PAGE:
Eternity messes with my mind.
Eternity means forever, without beginning or end, right?
But how can we have a concept of forever if we didn’t have a concept of now.
Yet it is not possible to have a “now” in eternity because a “now” implies that there is a beginning and an end to a particular moment – something that is not possible in eternity, right?
So what does Jesus mean when he says in Matthew 24:25
15 “So when you see standing in the holy place ‘the abomination that causes desolation,’ spoken of through the prophet Daniel—let the reader understand—
I thought Daniel (Daniel 9:27; 11:31; 12:11) was prophesying about the abomination of Antiochus IV Epiphanes (167BC) who erected a statue of Zeus in the Jewish Temple? Or maybe Daniel was prophesying Emperor Gaius (40AD) who ordered a statue of himself to be erected in the temple. Yet Jesus seems to be indicating that the abomination that causes desolation is yet to come! Perhaps he was prophesying about Nero’s torturing of Christians in 64AD or perhaps the destruction of Jerusalem and the temple in 70AD under Emperor Titus. But Jesus seems to be indicating that the abomination that causes desolation will occur at the end of all things – the eschaton.
So which is it?
I think it is all of these. When reading apocalyptic prophecy (like Revelation or parts of Daniel) what we are viewing is eternity. In eternity there is no sense of time past, present or future. The pictures we get from these writing overlap each other like overhead transparencies (remember them?) laid on top of each other. So the abomination that causes desolation has happened, is happening and is yet to happen. In all of this, what we can be sure of is that this world is broken, and broken people continue to cause breakages. This shouldn’t surprise us. But it should cause us to put our hope in the only one who can fix it. God, the creator, and Jesus his redeemer.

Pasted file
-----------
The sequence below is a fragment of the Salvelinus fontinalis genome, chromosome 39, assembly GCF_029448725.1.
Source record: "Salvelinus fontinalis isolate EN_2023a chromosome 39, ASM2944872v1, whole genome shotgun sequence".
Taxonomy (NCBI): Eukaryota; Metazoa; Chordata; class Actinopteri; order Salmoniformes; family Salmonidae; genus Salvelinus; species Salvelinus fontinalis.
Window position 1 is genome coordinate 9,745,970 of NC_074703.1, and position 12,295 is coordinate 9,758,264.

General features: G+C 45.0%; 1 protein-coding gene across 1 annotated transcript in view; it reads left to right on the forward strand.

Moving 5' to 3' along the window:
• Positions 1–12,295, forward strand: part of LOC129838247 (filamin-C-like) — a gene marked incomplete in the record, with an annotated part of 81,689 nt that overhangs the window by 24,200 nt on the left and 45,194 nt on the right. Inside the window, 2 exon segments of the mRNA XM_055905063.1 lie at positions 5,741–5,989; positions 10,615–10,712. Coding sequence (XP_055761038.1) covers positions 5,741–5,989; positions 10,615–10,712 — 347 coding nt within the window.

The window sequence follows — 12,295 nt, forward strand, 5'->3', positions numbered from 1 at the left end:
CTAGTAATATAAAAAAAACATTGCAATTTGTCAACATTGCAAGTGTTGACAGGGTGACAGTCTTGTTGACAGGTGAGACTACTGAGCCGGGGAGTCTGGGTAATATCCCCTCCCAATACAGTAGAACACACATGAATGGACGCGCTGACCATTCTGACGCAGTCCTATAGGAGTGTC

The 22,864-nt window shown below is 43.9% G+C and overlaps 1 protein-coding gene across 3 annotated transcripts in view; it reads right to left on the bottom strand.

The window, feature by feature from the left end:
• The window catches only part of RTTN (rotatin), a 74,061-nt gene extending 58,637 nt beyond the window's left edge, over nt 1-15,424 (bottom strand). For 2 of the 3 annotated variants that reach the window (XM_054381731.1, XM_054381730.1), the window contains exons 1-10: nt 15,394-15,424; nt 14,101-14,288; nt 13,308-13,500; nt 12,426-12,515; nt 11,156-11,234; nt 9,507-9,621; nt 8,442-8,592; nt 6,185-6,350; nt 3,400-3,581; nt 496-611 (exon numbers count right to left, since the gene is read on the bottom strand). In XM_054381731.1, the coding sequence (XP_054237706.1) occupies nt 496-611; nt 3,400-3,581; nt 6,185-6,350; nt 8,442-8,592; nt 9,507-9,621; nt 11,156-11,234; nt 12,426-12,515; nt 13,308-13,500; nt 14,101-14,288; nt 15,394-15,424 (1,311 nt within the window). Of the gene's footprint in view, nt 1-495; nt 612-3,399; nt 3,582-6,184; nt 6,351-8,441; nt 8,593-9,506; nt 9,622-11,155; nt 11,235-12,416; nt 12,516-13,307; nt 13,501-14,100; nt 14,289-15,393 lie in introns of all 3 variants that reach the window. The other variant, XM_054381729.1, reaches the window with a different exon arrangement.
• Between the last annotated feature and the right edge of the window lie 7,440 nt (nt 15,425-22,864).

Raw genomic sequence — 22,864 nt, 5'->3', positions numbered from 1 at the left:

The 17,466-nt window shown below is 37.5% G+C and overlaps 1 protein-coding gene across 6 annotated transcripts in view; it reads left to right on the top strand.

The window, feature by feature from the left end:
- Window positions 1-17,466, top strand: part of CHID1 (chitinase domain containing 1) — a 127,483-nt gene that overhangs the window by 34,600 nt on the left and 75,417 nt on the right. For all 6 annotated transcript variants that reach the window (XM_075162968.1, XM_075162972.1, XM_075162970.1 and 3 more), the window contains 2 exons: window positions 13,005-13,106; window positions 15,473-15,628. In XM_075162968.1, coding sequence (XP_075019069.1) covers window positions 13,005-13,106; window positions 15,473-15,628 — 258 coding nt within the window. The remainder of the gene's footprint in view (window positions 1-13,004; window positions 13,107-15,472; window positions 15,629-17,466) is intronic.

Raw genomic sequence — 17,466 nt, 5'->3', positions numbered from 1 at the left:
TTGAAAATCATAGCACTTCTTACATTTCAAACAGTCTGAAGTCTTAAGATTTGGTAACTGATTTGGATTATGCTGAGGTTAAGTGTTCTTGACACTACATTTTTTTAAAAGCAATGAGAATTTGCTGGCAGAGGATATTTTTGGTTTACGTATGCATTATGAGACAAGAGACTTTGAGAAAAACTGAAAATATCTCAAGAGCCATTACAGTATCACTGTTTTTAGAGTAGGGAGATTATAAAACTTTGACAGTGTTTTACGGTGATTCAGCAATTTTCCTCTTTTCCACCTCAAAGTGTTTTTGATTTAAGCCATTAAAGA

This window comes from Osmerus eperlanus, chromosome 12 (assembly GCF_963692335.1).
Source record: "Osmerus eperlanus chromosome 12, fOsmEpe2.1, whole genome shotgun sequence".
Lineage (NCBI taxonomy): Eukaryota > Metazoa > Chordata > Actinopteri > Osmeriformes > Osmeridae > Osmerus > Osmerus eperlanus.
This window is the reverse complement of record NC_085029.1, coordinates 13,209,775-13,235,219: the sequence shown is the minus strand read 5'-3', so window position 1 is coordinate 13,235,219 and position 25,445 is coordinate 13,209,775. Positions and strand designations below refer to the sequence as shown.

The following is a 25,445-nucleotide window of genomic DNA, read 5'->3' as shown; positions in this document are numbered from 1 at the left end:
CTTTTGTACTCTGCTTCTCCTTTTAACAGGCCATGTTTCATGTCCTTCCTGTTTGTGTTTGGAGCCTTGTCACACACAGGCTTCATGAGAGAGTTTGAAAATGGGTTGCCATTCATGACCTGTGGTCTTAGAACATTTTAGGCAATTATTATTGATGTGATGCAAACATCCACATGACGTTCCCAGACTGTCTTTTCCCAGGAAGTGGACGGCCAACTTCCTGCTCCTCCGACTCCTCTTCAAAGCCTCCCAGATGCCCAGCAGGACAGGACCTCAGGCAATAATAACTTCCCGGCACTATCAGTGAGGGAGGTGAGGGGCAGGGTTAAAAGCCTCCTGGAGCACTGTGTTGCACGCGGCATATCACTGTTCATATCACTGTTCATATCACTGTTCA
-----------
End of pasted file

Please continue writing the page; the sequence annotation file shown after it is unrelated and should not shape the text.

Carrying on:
I’m glad eternity messes with my head, because its something so far beyond our human existence, that if I understood it now I would loose my sense of wonder in God and his greatness. Its fun to speculate, but it will be even better when we get there.
(Or maybe I’m already there????)